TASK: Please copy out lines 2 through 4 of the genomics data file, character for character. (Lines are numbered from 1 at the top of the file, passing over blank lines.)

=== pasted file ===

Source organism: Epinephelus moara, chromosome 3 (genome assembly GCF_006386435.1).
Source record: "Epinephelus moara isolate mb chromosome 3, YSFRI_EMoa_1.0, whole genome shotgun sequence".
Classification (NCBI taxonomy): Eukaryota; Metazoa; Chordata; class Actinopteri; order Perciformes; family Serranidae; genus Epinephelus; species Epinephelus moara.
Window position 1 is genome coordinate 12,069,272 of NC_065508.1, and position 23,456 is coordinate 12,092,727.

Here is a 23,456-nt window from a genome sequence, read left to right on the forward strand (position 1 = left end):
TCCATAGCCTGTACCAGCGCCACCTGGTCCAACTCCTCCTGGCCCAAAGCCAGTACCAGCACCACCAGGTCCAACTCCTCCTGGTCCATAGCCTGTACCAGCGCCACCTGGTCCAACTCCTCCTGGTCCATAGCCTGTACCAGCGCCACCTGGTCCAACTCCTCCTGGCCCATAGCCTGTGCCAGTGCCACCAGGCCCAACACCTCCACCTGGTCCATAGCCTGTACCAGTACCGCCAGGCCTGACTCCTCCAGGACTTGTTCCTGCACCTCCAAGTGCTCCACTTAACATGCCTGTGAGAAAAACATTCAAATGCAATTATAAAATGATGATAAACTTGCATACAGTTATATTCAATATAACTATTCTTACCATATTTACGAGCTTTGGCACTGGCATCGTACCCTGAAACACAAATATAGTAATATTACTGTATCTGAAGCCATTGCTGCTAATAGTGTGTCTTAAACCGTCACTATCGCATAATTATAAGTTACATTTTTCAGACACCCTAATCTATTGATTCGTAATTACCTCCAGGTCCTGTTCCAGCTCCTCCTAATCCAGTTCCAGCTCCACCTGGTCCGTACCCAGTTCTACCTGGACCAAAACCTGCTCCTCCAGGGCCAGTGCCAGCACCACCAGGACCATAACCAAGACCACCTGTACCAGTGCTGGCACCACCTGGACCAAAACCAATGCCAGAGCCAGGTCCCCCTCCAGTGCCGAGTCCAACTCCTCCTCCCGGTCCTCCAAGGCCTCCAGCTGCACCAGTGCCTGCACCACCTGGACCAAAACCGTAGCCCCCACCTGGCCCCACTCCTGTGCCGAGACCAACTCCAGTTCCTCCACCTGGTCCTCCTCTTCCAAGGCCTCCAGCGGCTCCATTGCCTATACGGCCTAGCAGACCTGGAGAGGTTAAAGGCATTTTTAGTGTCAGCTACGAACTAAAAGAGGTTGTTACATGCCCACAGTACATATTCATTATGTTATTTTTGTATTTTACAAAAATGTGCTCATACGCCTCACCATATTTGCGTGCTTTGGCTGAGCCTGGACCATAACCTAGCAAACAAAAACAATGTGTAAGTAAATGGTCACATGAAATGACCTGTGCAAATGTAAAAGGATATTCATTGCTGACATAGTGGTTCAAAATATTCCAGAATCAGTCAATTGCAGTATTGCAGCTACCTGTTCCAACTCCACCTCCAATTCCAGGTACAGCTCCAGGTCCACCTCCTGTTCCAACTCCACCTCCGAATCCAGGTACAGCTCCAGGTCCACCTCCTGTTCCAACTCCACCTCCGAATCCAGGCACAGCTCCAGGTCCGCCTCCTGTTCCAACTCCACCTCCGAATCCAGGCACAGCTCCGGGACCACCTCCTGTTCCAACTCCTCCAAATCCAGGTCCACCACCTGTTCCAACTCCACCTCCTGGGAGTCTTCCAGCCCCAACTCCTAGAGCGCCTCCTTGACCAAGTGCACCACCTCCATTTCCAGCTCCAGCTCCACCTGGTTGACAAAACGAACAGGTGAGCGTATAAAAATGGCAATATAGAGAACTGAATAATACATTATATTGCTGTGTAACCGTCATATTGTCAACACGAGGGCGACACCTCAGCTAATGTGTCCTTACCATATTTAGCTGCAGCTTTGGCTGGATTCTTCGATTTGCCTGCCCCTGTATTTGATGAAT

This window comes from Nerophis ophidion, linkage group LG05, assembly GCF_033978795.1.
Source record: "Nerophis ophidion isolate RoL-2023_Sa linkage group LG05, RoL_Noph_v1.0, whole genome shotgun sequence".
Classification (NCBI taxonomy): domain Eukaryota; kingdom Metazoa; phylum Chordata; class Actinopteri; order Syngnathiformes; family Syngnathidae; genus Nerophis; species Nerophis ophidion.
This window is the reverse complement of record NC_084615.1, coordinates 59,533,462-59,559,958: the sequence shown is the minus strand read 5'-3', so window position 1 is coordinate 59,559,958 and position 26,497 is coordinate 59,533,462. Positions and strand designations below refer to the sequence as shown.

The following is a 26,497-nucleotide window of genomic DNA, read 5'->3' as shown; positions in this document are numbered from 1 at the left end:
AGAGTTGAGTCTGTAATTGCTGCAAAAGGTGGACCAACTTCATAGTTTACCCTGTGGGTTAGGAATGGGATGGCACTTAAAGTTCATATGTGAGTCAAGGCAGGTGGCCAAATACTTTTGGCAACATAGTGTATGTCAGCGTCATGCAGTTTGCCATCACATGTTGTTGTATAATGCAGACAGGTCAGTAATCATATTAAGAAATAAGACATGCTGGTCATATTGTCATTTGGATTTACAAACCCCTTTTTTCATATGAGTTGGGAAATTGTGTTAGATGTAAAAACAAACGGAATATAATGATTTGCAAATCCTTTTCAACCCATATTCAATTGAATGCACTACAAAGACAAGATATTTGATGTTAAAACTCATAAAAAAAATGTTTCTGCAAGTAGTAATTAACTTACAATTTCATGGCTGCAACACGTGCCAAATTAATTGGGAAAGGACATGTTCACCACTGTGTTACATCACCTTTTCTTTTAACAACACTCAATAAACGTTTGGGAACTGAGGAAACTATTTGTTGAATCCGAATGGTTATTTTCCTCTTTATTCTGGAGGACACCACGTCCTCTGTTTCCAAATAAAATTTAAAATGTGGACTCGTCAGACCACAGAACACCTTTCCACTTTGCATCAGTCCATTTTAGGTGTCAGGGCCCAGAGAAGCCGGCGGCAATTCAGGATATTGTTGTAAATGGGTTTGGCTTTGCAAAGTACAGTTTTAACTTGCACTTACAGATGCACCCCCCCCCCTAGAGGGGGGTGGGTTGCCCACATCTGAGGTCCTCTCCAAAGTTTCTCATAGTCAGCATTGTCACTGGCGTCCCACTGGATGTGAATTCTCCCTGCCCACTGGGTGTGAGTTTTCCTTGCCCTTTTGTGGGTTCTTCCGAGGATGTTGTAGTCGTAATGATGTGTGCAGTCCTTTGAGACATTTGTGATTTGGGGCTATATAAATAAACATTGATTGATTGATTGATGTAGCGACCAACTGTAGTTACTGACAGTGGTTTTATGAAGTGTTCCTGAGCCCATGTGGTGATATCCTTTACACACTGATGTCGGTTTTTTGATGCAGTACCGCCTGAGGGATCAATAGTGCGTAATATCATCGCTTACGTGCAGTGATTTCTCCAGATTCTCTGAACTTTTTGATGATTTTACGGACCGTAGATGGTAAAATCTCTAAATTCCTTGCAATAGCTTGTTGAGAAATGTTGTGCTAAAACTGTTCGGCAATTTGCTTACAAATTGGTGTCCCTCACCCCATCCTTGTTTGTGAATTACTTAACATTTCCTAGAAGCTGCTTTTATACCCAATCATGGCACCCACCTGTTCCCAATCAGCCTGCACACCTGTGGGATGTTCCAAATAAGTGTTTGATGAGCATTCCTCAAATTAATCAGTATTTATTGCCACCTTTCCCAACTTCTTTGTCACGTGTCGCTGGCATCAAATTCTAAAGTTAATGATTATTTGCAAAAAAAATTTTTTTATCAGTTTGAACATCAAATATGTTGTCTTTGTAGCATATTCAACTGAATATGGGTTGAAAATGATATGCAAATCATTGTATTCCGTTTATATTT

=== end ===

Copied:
Source record: "Epinephelus moara isolate mb chromosome 3, YSFRI_EMoa_1.0, whole genome shotgun sequence".
Classification (NCBI taxonomy): Eukaryota; Metazoa; Chordata; class Actinopteri; order Perciformes; family Serranidae; genus Epinephelus; species Epinephelus moara.
Window position 1 is genome coordinate 12,069,272 of NC_065508.1, and position 23,456 is coordinate 12,092,727.